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    1. I'm like you. There's very little I won't read at least once. A lot of readers are probably that way. Even so, I think anything that helps match a reader to a well-suited book is a good thing. :)

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  2. Well said! And that can go for any genre. Someone doesn't pay attention to what is in the book and then blasts it because it has those elements.

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    1. Thank you. Absolutely, it goes for all genres. (I'm a romance junkie, so sue me. LOL)

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  3. Interesting stuff. This makes me wonder if there should be some way to have authors or publishers be able to list what a book contains on Amazon or at a bookstore - not so much a rating, or even a warning, but content information, so people can avoid what they don't want and get what they do. Not sure how that would work out, but it's an interesting thought.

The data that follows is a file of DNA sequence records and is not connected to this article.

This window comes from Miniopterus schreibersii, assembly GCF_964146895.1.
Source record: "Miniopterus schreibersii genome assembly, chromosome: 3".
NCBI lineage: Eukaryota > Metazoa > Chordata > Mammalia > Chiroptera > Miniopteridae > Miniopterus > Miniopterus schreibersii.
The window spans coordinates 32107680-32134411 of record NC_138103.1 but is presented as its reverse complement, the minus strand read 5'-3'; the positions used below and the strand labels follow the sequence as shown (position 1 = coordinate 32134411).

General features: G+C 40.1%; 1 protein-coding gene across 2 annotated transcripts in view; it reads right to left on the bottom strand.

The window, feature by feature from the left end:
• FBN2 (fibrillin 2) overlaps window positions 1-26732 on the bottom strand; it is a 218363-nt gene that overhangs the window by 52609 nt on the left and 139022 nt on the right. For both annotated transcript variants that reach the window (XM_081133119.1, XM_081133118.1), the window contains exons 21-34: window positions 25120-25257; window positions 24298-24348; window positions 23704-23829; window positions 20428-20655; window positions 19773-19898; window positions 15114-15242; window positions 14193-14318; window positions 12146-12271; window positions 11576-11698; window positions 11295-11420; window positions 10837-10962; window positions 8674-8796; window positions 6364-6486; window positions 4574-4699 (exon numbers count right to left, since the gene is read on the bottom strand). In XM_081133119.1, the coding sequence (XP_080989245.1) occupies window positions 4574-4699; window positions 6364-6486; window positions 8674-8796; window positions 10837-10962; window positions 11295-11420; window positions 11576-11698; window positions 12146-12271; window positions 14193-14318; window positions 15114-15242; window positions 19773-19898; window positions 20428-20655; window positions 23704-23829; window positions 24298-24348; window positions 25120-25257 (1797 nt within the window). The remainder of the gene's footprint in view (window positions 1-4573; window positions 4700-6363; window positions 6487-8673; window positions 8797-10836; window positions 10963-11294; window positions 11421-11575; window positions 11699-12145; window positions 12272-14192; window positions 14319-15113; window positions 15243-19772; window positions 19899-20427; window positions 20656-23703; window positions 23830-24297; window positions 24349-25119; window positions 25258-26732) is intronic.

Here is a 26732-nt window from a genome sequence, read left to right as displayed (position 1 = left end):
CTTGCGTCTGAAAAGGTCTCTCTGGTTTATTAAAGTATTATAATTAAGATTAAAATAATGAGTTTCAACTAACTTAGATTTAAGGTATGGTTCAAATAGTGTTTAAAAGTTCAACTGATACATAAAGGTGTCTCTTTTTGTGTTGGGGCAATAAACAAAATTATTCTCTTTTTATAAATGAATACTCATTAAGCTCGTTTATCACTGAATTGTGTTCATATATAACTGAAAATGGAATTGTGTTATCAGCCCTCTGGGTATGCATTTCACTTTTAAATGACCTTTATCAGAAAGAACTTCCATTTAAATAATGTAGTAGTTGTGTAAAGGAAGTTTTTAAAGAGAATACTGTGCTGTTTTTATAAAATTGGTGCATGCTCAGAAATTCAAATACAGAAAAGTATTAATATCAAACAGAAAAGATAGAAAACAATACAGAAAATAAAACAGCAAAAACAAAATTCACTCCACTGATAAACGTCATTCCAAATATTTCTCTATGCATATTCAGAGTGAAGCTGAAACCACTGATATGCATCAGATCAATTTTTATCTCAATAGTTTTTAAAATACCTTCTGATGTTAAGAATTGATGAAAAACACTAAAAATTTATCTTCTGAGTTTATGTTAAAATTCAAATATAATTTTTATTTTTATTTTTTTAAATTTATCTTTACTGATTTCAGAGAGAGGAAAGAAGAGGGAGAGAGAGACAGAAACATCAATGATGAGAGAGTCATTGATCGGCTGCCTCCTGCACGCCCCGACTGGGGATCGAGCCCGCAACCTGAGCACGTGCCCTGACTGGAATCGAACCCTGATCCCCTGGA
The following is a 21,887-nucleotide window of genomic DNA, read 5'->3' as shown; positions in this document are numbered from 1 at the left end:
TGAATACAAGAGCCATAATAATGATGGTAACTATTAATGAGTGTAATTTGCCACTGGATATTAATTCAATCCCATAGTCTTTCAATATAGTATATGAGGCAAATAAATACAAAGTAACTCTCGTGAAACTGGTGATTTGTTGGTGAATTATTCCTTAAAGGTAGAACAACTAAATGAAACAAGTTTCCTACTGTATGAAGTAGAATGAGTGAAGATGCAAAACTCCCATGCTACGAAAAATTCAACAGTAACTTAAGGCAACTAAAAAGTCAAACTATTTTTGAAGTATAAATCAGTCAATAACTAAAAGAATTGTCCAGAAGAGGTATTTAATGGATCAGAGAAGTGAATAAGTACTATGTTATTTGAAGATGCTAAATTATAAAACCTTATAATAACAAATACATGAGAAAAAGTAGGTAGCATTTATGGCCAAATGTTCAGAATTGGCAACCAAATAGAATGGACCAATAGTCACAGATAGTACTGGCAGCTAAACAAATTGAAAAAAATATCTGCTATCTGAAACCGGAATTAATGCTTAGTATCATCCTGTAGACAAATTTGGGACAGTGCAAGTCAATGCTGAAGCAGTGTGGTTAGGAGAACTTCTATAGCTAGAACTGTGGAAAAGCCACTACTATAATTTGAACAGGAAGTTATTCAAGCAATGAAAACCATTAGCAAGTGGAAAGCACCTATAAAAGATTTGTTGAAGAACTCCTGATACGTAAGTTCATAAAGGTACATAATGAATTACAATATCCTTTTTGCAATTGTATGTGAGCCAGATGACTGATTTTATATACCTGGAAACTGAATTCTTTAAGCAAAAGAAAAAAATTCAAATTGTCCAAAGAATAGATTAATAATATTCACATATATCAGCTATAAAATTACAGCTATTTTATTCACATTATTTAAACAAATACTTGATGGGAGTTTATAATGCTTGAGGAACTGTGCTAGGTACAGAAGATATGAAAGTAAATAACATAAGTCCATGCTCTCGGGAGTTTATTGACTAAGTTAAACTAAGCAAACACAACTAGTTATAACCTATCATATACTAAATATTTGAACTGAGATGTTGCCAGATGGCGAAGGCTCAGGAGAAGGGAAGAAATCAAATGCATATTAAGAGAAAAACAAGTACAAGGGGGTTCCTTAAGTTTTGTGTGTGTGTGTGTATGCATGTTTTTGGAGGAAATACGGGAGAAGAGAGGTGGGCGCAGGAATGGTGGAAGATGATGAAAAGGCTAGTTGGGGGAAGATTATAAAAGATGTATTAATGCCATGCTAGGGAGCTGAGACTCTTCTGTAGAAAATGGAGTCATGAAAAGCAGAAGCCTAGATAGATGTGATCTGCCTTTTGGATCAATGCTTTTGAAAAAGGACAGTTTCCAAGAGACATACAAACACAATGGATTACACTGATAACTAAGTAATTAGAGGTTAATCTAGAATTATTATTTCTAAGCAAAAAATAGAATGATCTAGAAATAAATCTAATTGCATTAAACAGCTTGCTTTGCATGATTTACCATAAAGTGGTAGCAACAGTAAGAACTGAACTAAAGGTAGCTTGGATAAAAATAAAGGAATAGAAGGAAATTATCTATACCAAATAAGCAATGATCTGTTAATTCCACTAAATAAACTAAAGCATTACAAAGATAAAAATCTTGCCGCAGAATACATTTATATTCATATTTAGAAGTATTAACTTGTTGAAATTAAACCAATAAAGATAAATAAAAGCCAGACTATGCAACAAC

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    1. A lot of authors are adding content warnings to their book pages.

      You know, back when I was just a reader, I asked Amazon if they would change their search system so one could opt in (or out) of things like Christian books and separate novels from novellas. They didn't do anything.

      I wish they'd come up with a little symbol to indicate CF and even clean romances and put it in the line with the title so the shopper could tell at a glance which ones to click on (or not, if they don't want that). It would save consumers a LOT of time.

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  4. If people are looking for truly clean reads, there are a number of blogs and sites that focus just on that kind of content. I've discovered some amazing read through a few of them. =)

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    1. I figured there was something like that out there, but this post was too long already. :P

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  5. I don't come across much explicit stuff through the traditional fantasy books that I typically read. So when I branched out, there were some books that made my ears turn pink. But I've never taken it out on the author, and I think it's ridiculous that some people do.

    It's as my best friend says - opinions are like ice cream. Everyone likes a different flavor, and if we all liked the same flavor, things would be pretty boring.

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    1. Very true. I think some of the folks don't know the proper venue to express their upset, so they use the review section. They assume Amazon will see it, but all they do is hurt the author.